One year after the beginning of our current “economic crisis,” the comparable U.S. unemployment rate is already higher than unemployment was in 1931. How bad will our unemployment be this time next year? Two years from now?
Unemployment remained high in America throughout the 1930s, and only dipped below 15% when World War II began. By 1942, unemployment had plummeted to 4.7% because of our mobilization for the war.
You might remember that Democrats were in charge back then, too.
Remember those recent warnings from the Obama administration that unemployment was going to remain high for the next several years? They are basing that on history as much as on economic projections. The last time this happened, high unemployment lasted for 12 years. And it took a global war to bring it down to pre-Depression levels.
17.5% real unemployment today versus 24.6% unemployment at the depth of the Great Depression of the 1930s. Well, at least it isn’t worse.
Or is it?
The problem is that 17.5% isn’t the actual, current unemployment rate either. Things are really worse than that already.
If you lost your job more than a year ago, and have given up looking for a new one until the economy improves or out of frustration, you aren’t counted at all in any of the government’s official statistics. For all practical purposes, you have simply ceased to exist as far as the government is concerned. Retirement-age people–even those who have to work to supplement their incomes–aren’t counted either. Neither are the disabled who are able to work but have lost their jobs.
John Williams, of American Business Analytics and Research, an economist who runs the Shadow Government Statistics website, estimates that when you add in the people who are no longer officially counted anywhere but have lost their jobs…the October, 2009, most accurate figure for the October, 2009, American unemployment rate is 21.4%.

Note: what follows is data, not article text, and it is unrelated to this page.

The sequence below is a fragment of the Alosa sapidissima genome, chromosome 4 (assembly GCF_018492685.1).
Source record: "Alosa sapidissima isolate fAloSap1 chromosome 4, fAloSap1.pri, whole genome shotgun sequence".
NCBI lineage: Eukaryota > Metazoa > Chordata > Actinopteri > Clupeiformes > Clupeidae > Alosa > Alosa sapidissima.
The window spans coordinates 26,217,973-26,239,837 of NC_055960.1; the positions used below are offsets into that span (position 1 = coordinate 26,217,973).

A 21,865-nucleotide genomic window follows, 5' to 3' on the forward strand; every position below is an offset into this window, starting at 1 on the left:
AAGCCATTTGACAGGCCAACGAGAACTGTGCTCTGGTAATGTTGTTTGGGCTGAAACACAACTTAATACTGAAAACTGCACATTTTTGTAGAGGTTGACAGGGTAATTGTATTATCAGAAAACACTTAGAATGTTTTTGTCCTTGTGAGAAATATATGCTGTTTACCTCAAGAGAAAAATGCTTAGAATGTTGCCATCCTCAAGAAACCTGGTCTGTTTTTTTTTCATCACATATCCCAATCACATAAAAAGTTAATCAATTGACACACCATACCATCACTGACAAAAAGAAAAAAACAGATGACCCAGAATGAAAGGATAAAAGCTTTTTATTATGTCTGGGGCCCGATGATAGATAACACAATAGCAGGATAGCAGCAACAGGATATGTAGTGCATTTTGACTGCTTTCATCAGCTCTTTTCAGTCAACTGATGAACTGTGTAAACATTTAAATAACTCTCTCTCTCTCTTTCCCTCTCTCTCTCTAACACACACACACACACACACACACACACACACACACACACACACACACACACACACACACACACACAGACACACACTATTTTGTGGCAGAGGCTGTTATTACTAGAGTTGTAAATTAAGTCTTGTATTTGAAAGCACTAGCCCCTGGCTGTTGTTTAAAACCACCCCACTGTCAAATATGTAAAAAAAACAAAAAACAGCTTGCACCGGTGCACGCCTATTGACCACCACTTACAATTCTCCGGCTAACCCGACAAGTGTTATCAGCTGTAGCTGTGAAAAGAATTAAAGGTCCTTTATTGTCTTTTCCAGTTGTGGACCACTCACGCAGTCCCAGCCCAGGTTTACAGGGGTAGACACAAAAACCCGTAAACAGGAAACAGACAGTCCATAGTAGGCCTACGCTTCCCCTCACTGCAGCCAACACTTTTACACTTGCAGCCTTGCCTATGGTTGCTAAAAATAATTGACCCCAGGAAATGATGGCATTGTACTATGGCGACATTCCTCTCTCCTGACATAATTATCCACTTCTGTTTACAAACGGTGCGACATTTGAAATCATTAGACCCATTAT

21.4%. More than one out of every five people in the United States is unemployed.
And that is just the national, averaged rate. In some parts of the country, such as Michigan, the rate is much higher already. Just as it was during the Great Depression, where cities such as Detroit, Cleveland, Toledo and many others had unemployment rates of 50% or more–some up to 90% unemployed.
Remember that “change” that President Obama and the Democrats promised in last year’s election campaign? Remember the jokes and bumper stickers about how the only change that voters would actually have would be the change jingling in their pockets?
Well, for one out of every five Americans who used to be working…even pocket change is hard to come by these days.
The sky-high unemployment rate getting worse every month from the deficit-busting policies of President Obama and the Democrat-controlled Congress is going to be the Grinch that steals Christmas this year. Spending is going to be down. Malls are going to remain Ghost Towns. Retailers that have held on hoping for a Christmas miracle are going to cut back or close completely early next year.
And then things are going to get worse. Much worse.